Thursday, February 13, 2020

Anarchists For Bernie

A Sanders presidency is a long shot -- and it might also be our only shot.

Since only recently discovering the social media platform, Reddit, I have been posting various things to various sub-Reddits, depending on the subject matter of whatever I'm posting. Knowing it was possibly going to be considered unwelcome on the very popular Anarchism sub-Reddit, I posted a song I just wrote, called "Bernie 2020." It got some positive response from some folks, as it did on other platforms. (I haven't sung it to a live audience yet.) But then it got taken down by the moderators of the Anarchism sub-Reddit, because it's about electoral politics.

Let me say at the outset, for any of you who are moderators of the Anarchism sub-Reddit, this is not at all a dig at you -- I understand these spaces need structure and moderation in order to flourish, and I appreciate your efforts. I already thought my post might be removed, or at least roundly criticized, for liberalism or whatnot. But the experience, along with a conversation I've been having with my friend Peter Werbe, an editor of the Fifth Estate newspaper, has inspired me to share some thoughts.

I suppose the intended audience for what I'm saying here are mainly my fellow anarchists, particularly in the US -- along with anyone else who might be interested, of course. But especially anyone out there who is generally too far left to bother with voting.

I am an anarchist, or a libertarian socialist, if you like -- take your pick of terms. Either of these terms means different things to different people at different times, in different situations, and nothing is ever as concrete as people would like to believe. But for me, and for many others, the term "anarchist" is shorthand for one who believes that society would work best if it were horizontally organized, in the form of collectively-owned and collectively-managed enterprises of all varieties.

It also tends to indicate one who, like me, has a deep distrust in the possibility that severely hierarchical institutions like the US federal government can possibly be reformed. This distrust among anarchists of reformist movements dates back at least to the aftermath of the Europe-wide rebellions of 1848, which saw many reforms in many governments, none of which managed to eliminate the widespread poverty and misery of most of the European laboring classes in the decades following 1848.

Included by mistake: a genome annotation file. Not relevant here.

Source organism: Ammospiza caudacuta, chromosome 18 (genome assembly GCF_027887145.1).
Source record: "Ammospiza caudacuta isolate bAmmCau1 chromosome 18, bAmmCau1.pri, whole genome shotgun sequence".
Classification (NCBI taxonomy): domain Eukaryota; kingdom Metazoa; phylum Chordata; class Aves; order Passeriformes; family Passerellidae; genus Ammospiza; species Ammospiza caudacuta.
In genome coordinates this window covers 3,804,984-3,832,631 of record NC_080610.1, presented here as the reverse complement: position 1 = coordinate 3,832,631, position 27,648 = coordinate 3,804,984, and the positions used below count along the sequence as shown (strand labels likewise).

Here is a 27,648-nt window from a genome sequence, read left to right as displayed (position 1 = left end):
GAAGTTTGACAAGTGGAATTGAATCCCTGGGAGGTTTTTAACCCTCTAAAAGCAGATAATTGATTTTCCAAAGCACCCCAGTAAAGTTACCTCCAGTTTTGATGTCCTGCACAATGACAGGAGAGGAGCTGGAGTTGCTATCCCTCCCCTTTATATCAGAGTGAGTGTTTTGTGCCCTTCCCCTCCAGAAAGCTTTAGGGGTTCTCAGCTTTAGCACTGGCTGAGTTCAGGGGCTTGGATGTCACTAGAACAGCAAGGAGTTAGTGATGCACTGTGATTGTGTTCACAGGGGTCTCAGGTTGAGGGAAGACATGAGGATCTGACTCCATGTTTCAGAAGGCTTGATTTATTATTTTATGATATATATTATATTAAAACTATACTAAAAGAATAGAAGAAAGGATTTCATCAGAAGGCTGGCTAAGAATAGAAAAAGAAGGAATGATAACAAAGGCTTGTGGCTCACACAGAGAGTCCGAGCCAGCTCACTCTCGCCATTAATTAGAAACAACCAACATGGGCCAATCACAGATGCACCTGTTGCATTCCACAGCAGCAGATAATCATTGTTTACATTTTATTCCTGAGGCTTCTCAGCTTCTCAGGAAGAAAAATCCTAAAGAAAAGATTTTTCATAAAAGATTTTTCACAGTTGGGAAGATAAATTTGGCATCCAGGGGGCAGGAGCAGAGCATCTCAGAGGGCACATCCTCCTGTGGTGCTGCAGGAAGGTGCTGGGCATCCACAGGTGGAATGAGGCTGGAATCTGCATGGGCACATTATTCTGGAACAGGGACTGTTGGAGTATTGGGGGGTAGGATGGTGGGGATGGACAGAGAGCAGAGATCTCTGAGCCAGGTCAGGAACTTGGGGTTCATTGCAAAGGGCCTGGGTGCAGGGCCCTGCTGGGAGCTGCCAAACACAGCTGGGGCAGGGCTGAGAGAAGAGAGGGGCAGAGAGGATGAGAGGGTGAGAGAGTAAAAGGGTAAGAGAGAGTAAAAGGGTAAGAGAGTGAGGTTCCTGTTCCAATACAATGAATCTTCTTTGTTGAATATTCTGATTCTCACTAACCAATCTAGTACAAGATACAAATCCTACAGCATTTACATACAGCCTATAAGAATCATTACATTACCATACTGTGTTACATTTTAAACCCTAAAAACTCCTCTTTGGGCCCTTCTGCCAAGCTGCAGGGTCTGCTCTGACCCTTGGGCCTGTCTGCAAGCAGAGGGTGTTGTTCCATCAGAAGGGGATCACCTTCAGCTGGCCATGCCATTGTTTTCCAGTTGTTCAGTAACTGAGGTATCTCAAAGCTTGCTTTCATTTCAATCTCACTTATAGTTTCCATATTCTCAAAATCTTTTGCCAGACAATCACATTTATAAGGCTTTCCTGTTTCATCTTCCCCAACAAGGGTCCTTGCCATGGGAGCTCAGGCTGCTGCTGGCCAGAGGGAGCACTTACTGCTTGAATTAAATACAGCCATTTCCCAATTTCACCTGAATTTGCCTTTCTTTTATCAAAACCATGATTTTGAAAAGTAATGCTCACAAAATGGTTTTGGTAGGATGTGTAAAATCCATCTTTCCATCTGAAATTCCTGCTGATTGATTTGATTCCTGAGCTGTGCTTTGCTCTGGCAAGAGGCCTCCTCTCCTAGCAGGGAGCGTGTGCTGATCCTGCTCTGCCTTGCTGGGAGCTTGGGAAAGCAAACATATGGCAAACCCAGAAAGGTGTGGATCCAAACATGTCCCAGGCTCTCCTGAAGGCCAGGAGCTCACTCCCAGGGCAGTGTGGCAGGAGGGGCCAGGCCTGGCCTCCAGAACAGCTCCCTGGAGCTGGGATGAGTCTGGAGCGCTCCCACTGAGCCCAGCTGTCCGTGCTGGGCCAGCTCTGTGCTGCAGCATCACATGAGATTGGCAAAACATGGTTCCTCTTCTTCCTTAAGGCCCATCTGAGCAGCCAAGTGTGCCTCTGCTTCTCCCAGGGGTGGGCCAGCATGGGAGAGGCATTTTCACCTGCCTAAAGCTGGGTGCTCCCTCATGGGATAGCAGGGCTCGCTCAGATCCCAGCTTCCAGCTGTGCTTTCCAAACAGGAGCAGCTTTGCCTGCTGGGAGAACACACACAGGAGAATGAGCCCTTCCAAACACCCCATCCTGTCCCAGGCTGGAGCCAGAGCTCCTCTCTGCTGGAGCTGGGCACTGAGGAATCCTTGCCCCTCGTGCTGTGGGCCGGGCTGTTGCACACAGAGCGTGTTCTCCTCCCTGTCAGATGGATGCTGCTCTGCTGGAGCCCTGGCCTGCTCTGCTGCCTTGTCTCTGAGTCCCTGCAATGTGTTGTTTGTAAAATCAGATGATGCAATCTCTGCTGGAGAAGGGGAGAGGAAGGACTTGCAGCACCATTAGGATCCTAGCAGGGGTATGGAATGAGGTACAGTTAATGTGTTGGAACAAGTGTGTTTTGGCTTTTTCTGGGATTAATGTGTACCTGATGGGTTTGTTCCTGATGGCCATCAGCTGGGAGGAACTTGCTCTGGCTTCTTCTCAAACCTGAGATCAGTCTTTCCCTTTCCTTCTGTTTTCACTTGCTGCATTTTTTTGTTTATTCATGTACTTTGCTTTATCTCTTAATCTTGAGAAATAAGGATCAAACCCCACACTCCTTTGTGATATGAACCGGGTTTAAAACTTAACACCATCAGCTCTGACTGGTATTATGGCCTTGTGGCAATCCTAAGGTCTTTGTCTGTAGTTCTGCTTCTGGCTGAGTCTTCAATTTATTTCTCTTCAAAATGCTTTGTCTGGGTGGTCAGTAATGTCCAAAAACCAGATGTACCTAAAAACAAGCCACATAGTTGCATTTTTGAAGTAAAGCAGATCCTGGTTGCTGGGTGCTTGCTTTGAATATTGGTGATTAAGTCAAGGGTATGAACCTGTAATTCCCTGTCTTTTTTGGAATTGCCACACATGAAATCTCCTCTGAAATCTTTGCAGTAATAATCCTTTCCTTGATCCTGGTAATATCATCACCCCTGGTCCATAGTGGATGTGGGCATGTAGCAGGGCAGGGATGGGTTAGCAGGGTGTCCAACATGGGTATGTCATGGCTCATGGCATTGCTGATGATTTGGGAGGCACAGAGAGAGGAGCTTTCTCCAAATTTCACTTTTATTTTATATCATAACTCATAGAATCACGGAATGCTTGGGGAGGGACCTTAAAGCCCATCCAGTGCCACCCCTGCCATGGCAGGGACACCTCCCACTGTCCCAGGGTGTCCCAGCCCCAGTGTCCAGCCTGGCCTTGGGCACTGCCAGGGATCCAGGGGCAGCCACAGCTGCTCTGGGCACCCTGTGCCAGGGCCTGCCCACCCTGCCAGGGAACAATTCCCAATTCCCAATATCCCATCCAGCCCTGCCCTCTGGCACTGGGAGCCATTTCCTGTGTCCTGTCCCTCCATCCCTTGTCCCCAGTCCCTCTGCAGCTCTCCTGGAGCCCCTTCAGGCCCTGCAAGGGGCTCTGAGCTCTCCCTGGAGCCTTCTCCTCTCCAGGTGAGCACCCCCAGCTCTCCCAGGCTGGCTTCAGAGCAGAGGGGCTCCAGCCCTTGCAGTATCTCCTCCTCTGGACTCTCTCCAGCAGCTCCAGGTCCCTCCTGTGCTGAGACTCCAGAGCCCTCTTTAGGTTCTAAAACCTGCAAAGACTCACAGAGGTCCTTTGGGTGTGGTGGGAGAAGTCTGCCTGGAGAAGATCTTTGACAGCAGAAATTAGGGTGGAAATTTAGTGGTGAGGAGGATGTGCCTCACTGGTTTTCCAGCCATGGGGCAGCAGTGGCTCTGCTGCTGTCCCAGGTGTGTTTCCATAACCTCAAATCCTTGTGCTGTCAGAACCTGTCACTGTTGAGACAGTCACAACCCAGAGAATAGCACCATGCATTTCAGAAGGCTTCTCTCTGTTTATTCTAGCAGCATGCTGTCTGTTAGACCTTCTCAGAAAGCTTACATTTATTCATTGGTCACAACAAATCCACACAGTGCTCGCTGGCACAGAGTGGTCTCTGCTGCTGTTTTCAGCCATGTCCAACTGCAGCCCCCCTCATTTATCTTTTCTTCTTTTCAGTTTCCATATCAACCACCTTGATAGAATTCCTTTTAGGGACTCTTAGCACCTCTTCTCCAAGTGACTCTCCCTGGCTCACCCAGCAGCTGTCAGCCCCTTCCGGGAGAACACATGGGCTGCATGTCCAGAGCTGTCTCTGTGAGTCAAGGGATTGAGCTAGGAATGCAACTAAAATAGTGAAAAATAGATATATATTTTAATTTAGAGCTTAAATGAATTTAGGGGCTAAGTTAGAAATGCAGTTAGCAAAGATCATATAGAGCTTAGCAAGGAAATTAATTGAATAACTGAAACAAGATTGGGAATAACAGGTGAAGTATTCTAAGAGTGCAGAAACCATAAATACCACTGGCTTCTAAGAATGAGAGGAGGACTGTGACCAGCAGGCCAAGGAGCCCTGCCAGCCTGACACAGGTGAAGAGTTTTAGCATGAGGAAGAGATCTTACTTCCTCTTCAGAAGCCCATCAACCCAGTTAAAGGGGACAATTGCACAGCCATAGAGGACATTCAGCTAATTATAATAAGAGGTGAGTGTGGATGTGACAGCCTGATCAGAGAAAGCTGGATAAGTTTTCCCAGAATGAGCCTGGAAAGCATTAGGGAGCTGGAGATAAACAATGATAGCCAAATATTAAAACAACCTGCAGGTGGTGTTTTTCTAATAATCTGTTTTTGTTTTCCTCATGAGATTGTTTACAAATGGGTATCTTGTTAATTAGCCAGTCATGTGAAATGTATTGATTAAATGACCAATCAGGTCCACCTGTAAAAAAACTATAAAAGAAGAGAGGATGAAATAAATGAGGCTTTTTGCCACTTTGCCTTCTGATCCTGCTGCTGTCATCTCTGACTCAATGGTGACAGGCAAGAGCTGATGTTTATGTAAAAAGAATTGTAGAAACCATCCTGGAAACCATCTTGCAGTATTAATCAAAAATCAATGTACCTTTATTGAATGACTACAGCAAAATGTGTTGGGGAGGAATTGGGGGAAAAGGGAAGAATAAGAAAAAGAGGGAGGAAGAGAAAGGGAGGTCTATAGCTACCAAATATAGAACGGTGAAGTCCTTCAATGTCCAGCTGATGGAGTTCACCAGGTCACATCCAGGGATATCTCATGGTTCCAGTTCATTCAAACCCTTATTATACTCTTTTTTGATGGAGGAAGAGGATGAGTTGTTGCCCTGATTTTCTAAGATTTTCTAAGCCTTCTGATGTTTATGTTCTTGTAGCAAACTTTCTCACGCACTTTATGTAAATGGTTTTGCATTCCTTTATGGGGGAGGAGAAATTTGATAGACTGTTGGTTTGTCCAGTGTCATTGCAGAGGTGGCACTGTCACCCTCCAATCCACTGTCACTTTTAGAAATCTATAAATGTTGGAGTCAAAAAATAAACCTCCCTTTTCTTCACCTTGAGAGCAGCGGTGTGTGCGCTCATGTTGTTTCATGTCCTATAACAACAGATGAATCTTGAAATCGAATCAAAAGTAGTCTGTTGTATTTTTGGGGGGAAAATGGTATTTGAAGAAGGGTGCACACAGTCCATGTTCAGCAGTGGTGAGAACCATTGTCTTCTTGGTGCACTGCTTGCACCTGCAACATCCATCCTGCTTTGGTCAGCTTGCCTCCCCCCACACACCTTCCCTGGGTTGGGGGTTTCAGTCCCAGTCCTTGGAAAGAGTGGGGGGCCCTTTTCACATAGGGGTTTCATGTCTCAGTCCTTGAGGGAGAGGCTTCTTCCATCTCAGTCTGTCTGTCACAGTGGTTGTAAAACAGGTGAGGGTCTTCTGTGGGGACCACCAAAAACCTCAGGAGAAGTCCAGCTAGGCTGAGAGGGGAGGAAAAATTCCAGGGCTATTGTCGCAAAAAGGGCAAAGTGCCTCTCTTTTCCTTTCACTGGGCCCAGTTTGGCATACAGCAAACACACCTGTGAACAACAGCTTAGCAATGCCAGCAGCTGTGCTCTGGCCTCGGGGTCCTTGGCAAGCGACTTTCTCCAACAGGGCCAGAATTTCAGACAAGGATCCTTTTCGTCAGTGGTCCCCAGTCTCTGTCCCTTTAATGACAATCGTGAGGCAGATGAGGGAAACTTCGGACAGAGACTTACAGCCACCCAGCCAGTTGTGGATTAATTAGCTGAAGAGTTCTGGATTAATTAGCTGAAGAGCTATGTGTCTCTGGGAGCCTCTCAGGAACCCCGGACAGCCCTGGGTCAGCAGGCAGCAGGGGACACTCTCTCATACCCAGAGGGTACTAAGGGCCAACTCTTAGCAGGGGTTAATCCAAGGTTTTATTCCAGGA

Indeed, on every continent save Antarctica, the histories of the 19th, 20th and 21st centuries are full of reformers in government with apparently good intentions, failing to deliver on them. History is also full of reformers who did deliver on reform, such that their populations often saw their lives improve dramatically -- only for the great leaders of social and economic reform to turn out to be genocidal maniacs, intent on world or regional domination, such as Franklin Roosevelt or Saddam Hussein.

History also gives us some prominent examples of how the failure of social democratic governments to provide for their populations gave rise to fascist movements. Notable occasions include Italy in the 1920's, Germany in the 1930's, and right now, in an ongoing process with an undetermined outcome in India, Brazil, the Philippines and the United States, to name four fairly major countries.

But for those of us who have an outlook that we would describe as anarchist or socialist, or for anyone who is most especially opposed to the possibility of fascism, it seems most crucial to me that we note the following: in instances where social democratic rule has been instrumental in maintaining relatively prosperous societies for the past few decades, we do not see fascist movements of any significant size -- such as in Denmark, Norway, or Switzerland. In countries with social democratic governments that have more fully embraced privatization and other neoliberal reforms, fascist movements have much more fully taken root -- such as, once again, in Italy, along with other countries I've already mentioned, particularly my own.

I travel and play music for a living, more or less, mainly in Europe and North America, so I'm also talking from direct, first-hand knowledge here, when it comes to 21st century developments, not just what I've processed second-hand.

Our Orangeman was the natural outcome of decades of neoliberalism and austerity. In Europe, it's common knowledge that the fascist movements got their big boost with the Global Financial Crisis in 2008, which here in the US the media generally refers to as a "recession," while they refer to our economy as "booming" -- in stark contrast to what most people are experiencing, and what most people can see when they look around them, if they don't live in a gated community.